Forestry grants get a boost to encourage tree planting
Two of the main schemes designed to support woodland creation in England have had their funding periods extended in an attempt to make them more attractive to landowners and land managers.
It is widely acknowledged that England is behind on its tree planting targets, with the Government having set a goal of increasing tree canopy and woodland cover in England to 16.5% by 2050.
The primary grant scheme available for woodland creation in England is the England Woodland Creation Offer (EWCO). Under EWCO, farmers and land managers previously had two years to complete any funded planting and associated works. This has now been extended to three years, giving them two planting seasons in which to undertake the works.
This will give farmers and land managers more flexibility and allow for external factors which may be out of their control, such as the time it takes to source saplings, contractor availability and any weather events that may impede any works to be undertaken during certain periods.
The other funding stream related to woodland creation is option WD1 under the Countryside Stewardship scheme. It is separate to EWCO funding and available under Higher Tier agreements, providing maintenance payments to agreement holders to help maintain established woodland. The funding period for WD1 used to be 10 years and this has now been extended to 15 years, therefore extending the financial support for woodland management.
EWCO and WD1 under Countryside Stewardship both offer great opportunities for farmers and land managers to increase tree cover on their land. Trees can provide many benefits including soil protection, flood mitigation, habitat creation and increased carbon sequestration.
To emphasise the importance that is being placed on new planting, the government has also announced (29 November) plans for an additional ‘national forest’.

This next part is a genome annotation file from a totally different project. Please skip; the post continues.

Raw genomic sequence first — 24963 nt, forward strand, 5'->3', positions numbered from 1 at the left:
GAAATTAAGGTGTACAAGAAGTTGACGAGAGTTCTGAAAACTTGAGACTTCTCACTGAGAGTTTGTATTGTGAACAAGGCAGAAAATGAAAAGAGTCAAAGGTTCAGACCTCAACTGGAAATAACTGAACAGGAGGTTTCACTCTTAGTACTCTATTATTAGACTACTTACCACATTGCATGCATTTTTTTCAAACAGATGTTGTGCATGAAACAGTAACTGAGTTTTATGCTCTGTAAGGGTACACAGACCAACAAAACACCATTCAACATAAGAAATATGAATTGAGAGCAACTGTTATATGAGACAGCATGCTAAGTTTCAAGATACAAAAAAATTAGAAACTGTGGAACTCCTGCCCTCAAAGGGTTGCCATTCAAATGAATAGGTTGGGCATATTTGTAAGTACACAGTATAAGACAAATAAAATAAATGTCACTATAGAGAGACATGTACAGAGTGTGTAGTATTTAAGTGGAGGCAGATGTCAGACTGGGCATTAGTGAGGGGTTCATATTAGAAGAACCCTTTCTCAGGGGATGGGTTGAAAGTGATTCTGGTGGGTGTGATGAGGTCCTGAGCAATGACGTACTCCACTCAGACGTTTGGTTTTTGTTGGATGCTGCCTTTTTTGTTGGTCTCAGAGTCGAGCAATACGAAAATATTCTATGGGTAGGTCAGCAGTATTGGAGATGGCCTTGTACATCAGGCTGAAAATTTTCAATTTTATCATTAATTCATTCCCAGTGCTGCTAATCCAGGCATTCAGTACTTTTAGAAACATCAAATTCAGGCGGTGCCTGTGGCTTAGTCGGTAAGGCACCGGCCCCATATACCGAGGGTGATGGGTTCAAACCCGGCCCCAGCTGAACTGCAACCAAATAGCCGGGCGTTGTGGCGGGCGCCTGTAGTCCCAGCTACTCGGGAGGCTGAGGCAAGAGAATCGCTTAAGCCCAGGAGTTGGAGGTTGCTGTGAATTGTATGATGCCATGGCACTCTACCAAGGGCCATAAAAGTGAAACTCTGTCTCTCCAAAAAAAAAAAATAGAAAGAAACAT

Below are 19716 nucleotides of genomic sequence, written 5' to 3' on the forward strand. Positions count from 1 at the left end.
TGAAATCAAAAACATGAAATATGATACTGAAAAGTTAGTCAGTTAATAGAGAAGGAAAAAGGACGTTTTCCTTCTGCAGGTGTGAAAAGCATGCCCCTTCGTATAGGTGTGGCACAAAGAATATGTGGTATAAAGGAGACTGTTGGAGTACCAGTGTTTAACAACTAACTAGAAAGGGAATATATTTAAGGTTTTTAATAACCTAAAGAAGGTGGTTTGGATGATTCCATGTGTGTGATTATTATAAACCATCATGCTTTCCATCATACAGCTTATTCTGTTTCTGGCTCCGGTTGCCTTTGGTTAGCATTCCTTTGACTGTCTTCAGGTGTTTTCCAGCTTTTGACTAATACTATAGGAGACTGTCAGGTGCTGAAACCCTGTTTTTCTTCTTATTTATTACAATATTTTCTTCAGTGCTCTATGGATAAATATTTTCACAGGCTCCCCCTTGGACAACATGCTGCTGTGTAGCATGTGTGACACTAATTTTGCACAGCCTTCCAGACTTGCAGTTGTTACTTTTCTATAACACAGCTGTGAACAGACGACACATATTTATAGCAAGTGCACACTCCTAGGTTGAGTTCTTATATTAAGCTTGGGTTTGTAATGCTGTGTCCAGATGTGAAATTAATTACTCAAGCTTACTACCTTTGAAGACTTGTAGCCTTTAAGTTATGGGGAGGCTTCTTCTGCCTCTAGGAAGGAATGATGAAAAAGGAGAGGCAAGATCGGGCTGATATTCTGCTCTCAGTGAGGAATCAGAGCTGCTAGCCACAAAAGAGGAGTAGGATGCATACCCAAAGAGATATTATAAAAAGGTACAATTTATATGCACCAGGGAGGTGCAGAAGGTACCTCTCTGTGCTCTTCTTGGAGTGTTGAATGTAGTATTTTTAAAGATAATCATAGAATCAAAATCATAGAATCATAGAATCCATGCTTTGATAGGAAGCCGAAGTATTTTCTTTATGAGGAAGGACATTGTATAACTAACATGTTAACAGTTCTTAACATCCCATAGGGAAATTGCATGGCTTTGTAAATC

It has announceda new award which will support the creation of new woodland or the connecting up of existing woodlands, with successful bids to be announced in 2024.
In addition, two new community forestswhich will be created in Derbyshire and the Tees Valley, which will see 175 hectares of new woodland planted by 2025, building on the success of the 13 existing community forests across England.
Meanwhile, the Forestry Commission has also made some additional money available for training courses through the Forestry and Arboriculture Training Grant.
We reported last year that demand for the first round of the scheme had proved to be extremely high, so funds were allocated very quickly.
While much of the latest tranche of funding has also been allocated within a few days, it is still possible to obtain 100% grant funding for Instructor Training courses which are undertaken between 1 April 2024 and 31 March 2025.
Applications cannot be retrospective and are being accepted until March 2025 or until all the funding has been allocated. Given the unprecedented demand the initiative has seen it seems the latter is more likely – so we would recommend that applications are made as soon as possible.
Reviewing the application process, it appears that ‘Instructor Training’ course options include:
- LANTRA-certified instructional technique courses
- a range of first aid courses
- NPTC assessor
- NPTC technical evaluation courses
We continue to keep our fingers crossed that Defra and the Forestry Commission will make further funds available for short courses, as they are much in demand. They are not only beneficial for the skills and experiences of the individuals who apply, but also to a sector that is short of qualified operatives.
For more information on woodland funding streams in England, you can have a look at our quick guide here and if you would like to discuss further woodland creation opportunities, please contact a member of our Forestry team.